Today marks the conclusion of my five-part series on entrepreneurial freedom.
If you’ve missed any of the posts in the series, here they are in order:
1. The Four Freedoms of Entrepreneurship
This post talks about the four freedoms we all seek as entrepreneurs in order to live a fulfilled and meaningful career, and the introduction of the Freedom Equation.
Freedom = (Finances + Work + Lifestyle) ÷ Location
2. Financial Freedom: Spartan or Athenian
In the pursuit of your own version of freedom, you need to clarify what financial freedom means to you. This post contrasts two different viewpoints on financial freedom and poses the question of which viewpoint you should adopt.
3. Freedom of Work
Not all work is created equal. As you progress in your career as an entrepreneurial agency owner, the work you do has a geometric effect on your financial freedom variable. You’ll discover the #1 question you need ask yourself so that the work you do helps you achieve freedom.
4. A Tale of Two Locations
I’ve lived in both Chiang Mai, Thailand and San Francisco, USA. Both cities are conducive to attracting entrepreneurs, but for very different reasons. Should you live in a cheap city as you bootstrap your business or should you live in an expensive city with a high cost of living to force yourself to execute faster? Read the post and discover the answer.
Now, for today’s final post on entrepreneurial freedom.
The Currency Of Freedom
At the core of each role is entrepreneurship.
Those who start their own ventures and sell their own work (or as Seth Godin says “art”) do so for one reason: Freedom.
No one quits their cozy 9-5 job to start their own business doing more of the same.
Could you imagine taking all that risk but still doing the same work routine where you clock in, get coffee and sit at your cubicle replying to emails?
Or to continue with the same work banter complaining about clients or other employees (“sounds like Keith’s got a case of the Mondays!”).
When you give up on receiving a steady paycheck every two weeks and a 3% annual salary increase in the name of freedom, you’ve officially made the jump into entrepreneurship.
The core of all four freedoms is entrepreneurship.
Entrepreneurship is the currency of freedom for those of us dissatisfied with the status-quo.
The Lifestyle Of An Entrepreneur Versus An Employee
Look up the word “lifestyle” in the Merriam Webster dictionary and you’ll find the following definition:
Lifestyle (noun) – the typical way of life of an individual, group, or culture
Any choice you make in business brings on an associated lifestyle. But that’s where the similarities end.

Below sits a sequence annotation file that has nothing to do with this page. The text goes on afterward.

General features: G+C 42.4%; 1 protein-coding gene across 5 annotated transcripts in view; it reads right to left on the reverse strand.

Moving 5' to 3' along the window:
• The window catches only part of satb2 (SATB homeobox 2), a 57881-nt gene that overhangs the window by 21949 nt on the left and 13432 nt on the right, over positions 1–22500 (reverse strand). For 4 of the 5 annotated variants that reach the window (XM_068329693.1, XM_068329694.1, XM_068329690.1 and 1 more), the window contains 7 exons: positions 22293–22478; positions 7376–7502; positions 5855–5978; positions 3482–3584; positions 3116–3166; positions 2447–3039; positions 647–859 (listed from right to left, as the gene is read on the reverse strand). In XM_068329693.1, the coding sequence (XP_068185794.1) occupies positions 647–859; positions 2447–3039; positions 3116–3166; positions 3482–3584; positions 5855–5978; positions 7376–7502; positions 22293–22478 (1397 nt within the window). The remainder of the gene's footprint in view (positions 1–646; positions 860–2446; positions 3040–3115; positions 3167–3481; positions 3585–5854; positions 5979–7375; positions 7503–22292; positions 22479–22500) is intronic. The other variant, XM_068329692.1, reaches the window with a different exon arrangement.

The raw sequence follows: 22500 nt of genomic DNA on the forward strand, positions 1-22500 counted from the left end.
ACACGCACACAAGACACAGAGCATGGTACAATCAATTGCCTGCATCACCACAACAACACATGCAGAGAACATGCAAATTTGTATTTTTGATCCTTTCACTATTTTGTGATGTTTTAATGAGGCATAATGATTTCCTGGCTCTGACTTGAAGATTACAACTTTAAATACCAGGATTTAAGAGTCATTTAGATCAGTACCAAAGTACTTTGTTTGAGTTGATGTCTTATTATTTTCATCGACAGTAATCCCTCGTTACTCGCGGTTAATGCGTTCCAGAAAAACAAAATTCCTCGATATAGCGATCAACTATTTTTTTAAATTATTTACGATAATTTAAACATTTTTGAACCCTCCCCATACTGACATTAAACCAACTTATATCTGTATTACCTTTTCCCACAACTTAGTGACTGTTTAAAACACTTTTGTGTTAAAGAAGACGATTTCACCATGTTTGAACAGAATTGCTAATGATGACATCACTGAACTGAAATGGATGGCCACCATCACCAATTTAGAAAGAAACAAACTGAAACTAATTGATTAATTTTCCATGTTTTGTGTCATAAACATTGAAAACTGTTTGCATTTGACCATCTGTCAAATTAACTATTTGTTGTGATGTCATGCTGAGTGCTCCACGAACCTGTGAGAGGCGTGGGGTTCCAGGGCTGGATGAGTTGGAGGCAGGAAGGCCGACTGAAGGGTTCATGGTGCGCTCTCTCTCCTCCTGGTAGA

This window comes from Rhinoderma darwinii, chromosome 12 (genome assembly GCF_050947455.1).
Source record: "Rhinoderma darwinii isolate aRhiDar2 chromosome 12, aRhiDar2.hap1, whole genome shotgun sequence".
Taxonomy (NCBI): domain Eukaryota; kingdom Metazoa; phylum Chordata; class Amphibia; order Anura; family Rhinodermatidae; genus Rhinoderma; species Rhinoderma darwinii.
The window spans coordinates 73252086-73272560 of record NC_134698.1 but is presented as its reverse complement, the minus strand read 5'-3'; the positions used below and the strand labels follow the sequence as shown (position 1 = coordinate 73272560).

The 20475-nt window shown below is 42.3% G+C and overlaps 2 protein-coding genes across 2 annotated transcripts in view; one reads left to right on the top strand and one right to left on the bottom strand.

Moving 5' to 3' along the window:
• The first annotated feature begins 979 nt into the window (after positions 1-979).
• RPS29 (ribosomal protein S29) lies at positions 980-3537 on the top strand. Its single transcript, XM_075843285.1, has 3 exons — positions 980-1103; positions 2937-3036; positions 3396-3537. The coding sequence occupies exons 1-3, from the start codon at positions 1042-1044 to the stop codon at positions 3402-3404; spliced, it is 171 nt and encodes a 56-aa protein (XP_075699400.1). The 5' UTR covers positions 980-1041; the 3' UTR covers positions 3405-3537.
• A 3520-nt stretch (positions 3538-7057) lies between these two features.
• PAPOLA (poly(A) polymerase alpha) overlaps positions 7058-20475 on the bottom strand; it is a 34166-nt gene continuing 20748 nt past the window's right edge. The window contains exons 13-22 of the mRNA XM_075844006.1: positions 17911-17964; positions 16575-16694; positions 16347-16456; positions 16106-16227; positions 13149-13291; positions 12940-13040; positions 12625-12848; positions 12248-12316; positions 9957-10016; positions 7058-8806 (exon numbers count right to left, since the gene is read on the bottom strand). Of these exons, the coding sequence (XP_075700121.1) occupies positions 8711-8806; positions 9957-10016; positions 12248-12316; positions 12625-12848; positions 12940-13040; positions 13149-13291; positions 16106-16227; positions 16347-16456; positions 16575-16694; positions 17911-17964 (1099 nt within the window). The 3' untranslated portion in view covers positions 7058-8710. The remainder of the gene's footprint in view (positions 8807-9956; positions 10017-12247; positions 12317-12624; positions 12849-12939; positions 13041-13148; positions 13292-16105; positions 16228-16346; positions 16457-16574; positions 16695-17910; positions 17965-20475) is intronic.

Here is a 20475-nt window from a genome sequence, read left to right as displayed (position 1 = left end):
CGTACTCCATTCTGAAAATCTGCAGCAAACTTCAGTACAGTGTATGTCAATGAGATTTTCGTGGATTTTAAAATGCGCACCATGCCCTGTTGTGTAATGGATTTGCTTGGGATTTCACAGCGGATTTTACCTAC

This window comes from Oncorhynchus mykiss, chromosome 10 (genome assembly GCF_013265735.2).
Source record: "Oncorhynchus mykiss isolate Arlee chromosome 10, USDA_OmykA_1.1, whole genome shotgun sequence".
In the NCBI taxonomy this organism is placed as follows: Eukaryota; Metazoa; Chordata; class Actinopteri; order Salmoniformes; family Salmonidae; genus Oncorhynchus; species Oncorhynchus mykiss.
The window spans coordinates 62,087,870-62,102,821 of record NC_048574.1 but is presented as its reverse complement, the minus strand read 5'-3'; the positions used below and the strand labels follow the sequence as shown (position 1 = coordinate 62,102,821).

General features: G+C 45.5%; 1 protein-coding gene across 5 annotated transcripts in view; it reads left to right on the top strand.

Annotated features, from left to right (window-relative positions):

Entrepreneurs set their own schedules, priorities, and goals.
Employees are told they need to be at their desk from 9-5, what their work priorities are, and what goals to meet at the next annual performance review.
The lifestyle of an entrepreneur is self-directed.
The lifestyle of an employee is prescribed.
The way of life of an entrepreneur is about creating unique value that only you and your team can produce. It’s about putting your name out there in front of hundreds, thousands, and maybe millions who are waiting to reject your “art”, your venture, or your project. All in the hope of finding your true fans before the money runs out.
The way of life of an employee is about getting that next paycheck, maintaining a stable lifestyle, and minimizing risk.
Entrepreneurship = Lifestyle Of Risk
If you’re an entrepreneur, then you embrace the risk of rejection as part of your lifestyle.
The entrepreneur knows that at any time they can fail, or be rejected.
But it only takes one success to erase thousands of failures.
Thomas Edison knew it when he famously said:
“I have not failed. I’ve just found 10,000 ways that won’t work.” – Thomas Edison
The greatest entrepreneurs are those who learn from their failures and move forward until success becomes inevitable.
Yet even when financial success does come, entrepreneurs love the work so much they still do it.
Work As A Way Of Life For Entrepreneurs
Most entrepreneurs, even after they’ve achieved financial freedom, still work every day.
Mark Cuban is worth over $3 billion dollars and yet his “morning meditation” is his work.
“Business is my morning meditation. Business is what I like. I get up and I work immediately. I love doing this” – Mark Cuban.
For an entrepreneur, work is essential to freedom. Because your work aims to make the world a better place.
Even when an entrepreneur strikes it rich, many of them will work, work, and work.
Work is not a chore. Work is a lifestyle.
The lifestyle of an entrepreneur buys a whole lot of freedom, but the drive to work never goes away. That means living a life facing failures, rejection, and naysayers as you forge forward to the life you envision.
The mansions, Lambo’s, and other toys are just byproducts of getting things right after thousands of failed attempts. The byproducts of having the discipline to deliver work every day, and the desire to make an impact on the world.
That is the way of the entrepreneur. That is the freedom we all seek.